Never the Best


“The best.” The best player. Even the best defender. The second best?

I’ve never stood out on any field hockey team I’ve been on, yet I’ve played the sport since the summer before third grade. In Rec&Ed, you didn’t have to really be good, yet, and I could simply be a kid learning to play on a team.
By the end of middle school, other girls were devoting hours to honing their skills on astroturf strips in their basements, pulling the plastic balls around cones and smacking them against wooden boards. I wasn’t that interested. I’d go to practice, and that was enough for me.
I wasn’t oblivious to the changes in skill level. Standing on the sideline, watching my teammates tear across the muddy grass, I knew that wasn’t me. Thus began my stagnancy.

Not as good became I shouldn’t do it if she can do it better. I didn’t want the ball — didn’t want to step to it or receive it. If it was on my stick, it was off to a teammate as soon as possible. Why should I try to maneuver around my opponents with sloppy pulls and stumbling feet if my teammate can gracefully twist around them, poised and head high?
I held myself back, believing if I already wasn’t good enough, I needn’t try my hardest.

So why keep playing? Girls are in clinics, personal trainings, extra practices for years, and I’m there to play a sport? High school teams, particularly during preseason, have an odd dynamic when you know some of you are playing D1 next year and some have never held a stick before.
Everyone is running together, even if those at the back take breaks to walk briskly on scalding sidewalks. Drills include everyone, even when your shot is several feet to the right of the goal cage.
High school field hockey involves a multitude of emotions. You’re embarrassed, but that can’t cover your awe at the perfect lift or the deceptive pass as the senior with the long ponytail grins, dripping sweat in the beating sun. There’s grief, at not ever being good enough, at not having a seemingly telepathic connection with your teammates, and at not having a path set in stone with a signed commitment to a school. Envy, of course, but the team never purposefully makes you wish you were good enough — you just didn’t put in the effort.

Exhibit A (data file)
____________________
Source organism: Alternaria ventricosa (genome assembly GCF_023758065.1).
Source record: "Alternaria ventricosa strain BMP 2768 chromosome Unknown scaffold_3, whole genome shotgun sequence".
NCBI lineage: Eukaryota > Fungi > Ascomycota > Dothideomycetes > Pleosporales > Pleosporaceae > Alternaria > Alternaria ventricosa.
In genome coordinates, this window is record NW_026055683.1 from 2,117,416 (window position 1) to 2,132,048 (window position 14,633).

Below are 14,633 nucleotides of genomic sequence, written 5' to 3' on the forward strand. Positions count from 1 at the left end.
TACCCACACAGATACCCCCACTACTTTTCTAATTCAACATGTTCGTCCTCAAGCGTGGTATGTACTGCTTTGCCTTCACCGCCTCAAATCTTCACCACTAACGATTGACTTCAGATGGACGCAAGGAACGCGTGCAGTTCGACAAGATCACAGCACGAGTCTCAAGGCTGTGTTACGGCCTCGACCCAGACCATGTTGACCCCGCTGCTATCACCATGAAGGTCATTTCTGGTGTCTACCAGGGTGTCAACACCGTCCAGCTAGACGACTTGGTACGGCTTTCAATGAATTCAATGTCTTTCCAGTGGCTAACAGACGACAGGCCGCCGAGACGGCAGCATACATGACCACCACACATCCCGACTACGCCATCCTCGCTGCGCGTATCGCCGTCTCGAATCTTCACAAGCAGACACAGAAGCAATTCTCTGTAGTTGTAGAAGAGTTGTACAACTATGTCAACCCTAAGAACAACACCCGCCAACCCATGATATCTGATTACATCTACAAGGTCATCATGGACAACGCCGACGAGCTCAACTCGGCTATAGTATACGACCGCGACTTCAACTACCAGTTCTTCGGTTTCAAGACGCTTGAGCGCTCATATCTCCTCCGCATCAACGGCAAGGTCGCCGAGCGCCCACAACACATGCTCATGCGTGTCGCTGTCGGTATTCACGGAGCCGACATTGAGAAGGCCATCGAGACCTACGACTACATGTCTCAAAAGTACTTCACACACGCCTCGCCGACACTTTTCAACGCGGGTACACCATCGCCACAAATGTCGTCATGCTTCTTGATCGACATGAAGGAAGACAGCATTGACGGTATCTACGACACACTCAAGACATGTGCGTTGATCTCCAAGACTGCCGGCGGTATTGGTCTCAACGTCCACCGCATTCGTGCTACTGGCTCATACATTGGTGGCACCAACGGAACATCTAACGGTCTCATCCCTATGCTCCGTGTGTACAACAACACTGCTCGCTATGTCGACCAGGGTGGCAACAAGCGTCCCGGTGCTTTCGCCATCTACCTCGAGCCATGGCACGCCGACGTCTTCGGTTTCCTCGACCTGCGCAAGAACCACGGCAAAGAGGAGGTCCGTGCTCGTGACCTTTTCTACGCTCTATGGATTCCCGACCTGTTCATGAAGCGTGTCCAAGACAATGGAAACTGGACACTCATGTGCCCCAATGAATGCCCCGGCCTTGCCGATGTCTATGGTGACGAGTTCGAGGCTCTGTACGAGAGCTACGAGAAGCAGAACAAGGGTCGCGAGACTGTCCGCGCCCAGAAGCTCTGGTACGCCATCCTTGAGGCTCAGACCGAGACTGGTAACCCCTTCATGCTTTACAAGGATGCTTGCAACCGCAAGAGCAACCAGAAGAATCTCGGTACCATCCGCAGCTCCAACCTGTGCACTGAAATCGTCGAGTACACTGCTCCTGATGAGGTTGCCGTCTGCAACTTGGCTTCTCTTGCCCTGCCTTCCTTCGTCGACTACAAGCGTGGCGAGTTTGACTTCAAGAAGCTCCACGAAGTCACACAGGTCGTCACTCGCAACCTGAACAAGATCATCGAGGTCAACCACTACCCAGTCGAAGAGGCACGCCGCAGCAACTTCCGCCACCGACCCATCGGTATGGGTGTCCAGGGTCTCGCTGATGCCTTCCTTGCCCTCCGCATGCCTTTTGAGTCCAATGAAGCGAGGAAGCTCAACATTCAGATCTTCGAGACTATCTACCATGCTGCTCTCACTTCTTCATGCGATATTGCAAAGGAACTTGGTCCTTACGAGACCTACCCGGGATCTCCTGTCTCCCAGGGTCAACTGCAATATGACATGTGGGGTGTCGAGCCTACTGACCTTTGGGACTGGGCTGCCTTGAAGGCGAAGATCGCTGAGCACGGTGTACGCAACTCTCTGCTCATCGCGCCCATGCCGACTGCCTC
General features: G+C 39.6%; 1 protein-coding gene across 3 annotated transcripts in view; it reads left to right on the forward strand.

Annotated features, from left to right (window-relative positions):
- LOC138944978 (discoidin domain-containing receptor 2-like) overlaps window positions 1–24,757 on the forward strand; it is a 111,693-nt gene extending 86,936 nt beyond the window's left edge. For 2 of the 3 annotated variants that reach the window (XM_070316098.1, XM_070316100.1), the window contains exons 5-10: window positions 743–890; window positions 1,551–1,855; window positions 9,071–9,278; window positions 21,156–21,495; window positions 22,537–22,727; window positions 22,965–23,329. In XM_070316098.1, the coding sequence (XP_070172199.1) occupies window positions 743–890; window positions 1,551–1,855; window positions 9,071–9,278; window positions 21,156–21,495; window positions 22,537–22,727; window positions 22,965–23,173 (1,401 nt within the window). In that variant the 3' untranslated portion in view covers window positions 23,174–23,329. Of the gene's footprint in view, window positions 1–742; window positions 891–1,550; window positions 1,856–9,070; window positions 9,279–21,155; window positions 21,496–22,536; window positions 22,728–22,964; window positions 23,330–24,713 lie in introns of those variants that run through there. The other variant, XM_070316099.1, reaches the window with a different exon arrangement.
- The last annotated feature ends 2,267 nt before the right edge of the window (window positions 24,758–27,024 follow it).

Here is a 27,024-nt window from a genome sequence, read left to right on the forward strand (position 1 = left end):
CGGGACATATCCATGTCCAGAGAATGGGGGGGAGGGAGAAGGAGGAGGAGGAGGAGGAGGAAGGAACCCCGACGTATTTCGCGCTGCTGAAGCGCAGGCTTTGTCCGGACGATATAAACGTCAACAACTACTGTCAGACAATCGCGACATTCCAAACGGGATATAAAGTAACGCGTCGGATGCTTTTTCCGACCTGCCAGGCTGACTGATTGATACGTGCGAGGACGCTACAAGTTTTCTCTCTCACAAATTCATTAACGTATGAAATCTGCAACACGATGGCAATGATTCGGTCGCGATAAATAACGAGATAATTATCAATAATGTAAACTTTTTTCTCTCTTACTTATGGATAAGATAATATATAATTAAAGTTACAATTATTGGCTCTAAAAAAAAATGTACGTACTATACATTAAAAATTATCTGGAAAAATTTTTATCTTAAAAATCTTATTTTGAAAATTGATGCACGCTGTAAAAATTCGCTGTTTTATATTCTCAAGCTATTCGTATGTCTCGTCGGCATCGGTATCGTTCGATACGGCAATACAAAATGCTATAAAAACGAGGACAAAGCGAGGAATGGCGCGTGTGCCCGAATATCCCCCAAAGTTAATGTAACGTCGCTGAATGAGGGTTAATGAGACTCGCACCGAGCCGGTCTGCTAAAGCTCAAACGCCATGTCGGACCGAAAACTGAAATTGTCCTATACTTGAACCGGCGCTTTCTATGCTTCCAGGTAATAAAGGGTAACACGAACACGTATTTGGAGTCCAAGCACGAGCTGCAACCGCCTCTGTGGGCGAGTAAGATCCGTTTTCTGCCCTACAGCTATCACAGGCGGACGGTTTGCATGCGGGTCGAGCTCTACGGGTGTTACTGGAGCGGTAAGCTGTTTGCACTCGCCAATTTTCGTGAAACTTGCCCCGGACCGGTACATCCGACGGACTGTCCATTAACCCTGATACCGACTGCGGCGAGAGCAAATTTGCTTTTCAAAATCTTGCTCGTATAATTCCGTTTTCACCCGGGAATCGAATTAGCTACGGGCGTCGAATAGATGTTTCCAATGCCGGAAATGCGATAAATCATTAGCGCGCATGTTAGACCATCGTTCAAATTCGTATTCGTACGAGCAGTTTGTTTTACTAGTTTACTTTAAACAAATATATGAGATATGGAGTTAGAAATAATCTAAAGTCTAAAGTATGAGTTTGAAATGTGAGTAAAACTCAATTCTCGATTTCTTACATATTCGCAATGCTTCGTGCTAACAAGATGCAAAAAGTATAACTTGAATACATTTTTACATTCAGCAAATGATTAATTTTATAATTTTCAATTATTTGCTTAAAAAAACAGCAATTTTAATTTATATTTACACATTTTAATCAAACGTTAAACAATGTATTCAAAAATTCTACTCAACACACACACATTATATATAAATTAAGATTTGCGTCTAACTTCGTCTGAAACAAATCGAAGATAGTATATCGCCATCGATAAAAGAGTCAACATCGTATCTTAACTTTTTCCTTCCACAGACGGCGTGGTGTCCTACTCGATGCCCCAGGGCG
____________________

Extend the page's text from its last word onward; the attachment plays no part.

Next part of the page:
Still, I chose to be there, year after year. Though “I’m going to quit” was heard as often as a broken record, I never did. Aside from the darker emotions, there was the team. Seeing those girls every day for four months, for four years, is what I will miss the most; never to experience it again. Preseason, horrible in the midst, would pass, and I’d be back with junior varsity. The varsity girls were always sweet but so terrifying, and though I wanted to be good, I knew the lower stakes of JV were best the first couple of years. The intensity with which varsity operates, never not thinking about the state championship, could be felt from the other side of the field.
Even without such a goal, I spent countless hours on that Main Street field. Balancing other parts of my life with field hockey, the thought crossed my mind: why devote so much, if it’ll never really get you anywhere? I could be spending this time on homework, reading, or with friends, but I came back each year. Being there was an irreplaceable part of my high school experience, dread and joy and all.

Doing something and knowing it won’t last is still worthwhile. I knew I’d never go on to play field hockey in college or further, and I played anyway.
To be the best has its value. To not be the best, or even the second or third best, and still find joy and love in the sport, does too.